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on my mind today

"Introduction to Poetry"
-Billy Collins

I ask them to take a poem
and hold it up to the light
like a color slide

or press an ear against its hive.

I say drop a mouse into a poem
and watch him probe his way out,

or walk inside the poem's room
and feel the walls for a light switch.

I want them to water-ski
across the surface of a poem
waving at the author's name on the shore.

But all they want to do
is tie the poem to a chair with a rope
and torture a confession out of it.

They begin beating it with a hose
to find out what it really means.

I don't normally post other people's stuff, but I read this poem (again) in a book of essays about preaching last night; the essay argued that often this is what preachers try to do with the text--torture a confession out of it, beat it into submission until it Means Something, preferably something that fits on a bumper sticker.

I decided to post it after reading Keith's thoughts on John Cage's 4'33''. His post and the resulting comments got me thinking about poetry and how often people feel defeated by it, as if the poem is one of those jokes with a non-sensical punchline that isn't funny, but the point is to try to get the person to laugh, thereby making them the joke.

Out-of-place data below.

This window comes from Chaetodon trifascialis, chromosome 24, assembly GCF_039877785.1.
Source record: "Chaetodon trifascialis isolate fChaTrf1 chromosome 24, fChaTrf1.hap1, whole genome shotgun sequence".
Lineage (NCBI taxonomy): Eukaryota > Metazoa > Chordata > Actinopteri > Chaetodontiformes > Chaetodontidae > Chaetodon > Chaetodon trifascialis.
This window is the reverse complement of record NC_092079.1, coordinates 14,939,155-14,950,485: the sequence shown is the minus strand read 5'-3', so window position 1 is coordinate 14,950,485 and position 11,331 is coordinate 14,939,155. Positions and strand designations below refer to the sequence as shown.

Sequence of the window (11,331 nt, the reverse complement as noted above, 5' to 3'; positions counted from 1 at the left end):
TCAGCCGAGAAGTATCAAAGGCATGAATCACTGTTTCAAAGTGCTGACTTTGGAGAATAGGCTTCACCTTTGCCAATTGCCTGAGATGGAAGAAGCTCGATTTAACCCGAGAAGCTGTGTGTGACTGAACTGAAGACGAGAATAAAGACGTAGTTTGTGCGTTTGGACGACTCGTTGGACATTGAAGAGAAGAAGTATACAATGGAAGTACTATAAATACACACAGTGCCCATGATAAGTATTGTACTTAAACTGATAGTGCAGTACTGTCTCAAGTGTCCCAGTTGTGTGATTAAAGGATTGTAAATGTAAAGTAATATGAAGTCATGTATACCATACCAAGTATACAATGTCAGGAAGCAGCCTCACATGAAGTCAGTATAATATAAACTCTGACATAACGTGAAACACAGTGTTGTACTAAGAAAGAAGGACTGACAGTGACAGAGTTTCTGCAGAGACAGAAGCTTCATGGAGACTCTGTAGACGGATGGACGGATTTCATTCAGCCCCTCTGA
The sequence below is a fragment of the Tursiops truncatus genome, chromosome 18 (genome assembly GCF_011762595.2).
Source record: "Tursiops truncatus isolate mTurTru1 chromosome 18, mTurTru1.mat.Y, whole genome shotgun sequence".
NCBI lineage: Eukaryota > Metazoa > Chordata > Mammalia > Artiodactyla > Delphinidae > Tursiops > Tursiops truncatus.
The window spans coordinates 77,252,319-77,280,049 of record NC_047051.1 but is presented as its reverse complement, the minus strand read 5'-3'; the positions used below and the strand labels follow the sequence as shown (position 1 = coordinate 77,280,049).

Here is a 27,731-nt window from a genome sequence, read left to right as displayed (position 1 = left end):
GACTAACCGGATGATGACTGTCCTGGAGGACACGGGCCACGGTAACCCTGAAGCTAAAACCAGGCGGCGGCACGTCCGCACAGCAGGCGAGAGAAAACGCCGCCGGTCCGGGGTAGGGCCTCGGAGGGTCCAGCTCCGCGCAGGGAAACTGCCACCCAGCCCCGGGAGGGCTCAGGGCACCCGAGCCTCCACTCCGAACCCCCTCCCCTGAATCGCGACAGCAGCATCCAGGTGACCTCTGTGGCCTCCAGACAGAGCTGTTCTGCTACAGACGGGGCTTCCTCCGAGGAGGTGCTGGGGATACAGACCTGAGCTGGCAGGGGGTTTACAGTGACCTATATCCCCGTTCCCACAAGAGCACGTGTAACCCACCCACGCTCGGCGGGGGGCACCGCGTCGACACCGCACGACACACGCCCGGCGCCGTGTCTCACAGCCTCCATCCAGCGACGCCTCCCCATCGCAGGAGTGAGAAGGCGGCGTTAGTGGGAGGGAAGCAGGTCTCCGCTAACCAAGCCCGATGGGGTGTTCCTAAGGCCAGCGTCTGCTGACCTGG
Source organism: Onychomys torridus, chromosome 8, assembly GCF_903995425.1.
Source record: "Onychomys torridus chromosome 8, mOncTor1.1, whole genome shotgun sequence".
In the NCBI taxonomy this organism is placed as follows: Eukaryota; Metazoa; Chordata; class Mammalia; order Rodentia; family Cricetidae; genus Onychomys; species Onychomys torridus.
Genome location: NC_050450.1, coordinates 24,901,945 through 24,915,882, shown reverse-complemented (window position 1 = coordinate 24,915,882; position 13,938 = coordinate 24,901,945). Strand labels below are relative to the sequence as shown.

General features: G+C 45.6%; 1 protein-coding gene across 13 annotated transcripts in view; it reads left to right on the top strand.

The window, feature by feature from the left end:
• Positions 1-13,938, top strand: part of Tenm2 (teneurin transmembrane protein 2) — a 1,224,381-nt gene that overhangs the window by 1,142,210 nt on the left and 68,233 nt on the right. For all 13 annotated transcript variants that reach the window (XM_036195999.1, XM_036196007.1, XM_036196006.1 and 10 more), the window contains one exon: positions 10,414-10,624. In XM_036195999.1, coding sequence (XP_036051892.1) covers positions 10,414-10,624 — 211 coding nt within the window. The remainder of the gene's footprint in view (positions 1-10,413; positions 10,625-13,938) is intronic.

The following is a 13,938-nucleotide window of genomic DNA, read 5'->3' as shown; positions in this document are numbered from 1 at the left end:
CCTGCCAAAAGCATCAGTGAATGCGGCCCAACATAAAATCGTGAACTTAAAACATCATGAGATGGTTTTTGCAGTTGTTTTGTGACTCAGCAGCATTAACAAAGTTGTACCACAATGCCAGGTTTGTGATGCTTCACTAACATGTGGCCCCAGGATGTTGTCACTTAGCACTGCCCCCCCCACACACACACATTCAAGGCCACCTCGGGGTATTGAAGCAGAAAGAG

It seems like a big part of the block for people is a perceived need to get at what the author had in mind. Certainly this is a part of the task of reading poetry, to understand the author's context and think about what she might have been intending. But too often that process deteriorates into binary issues of right and wrong. Two weeks ago Emily Saliers talked about being a vessel for the song, that creativity is about being part of a process that is larger than oneself. A cliche to be sure, but cliches usually are such for a reason. And if there's truth to her statement, as I believe there is, doesn't the work of art cease to be the 'property' of the artist in some fundamental way? Not completely, but perhaps that's a way to help people get beyond "I just don't get [poetry, modern dance, John Cage's music]. That huge canvas with the blue dot in the center?. I could have done that." OK, but you didn't, instead you're the one standing in the gallery looking at it, so what do you see?

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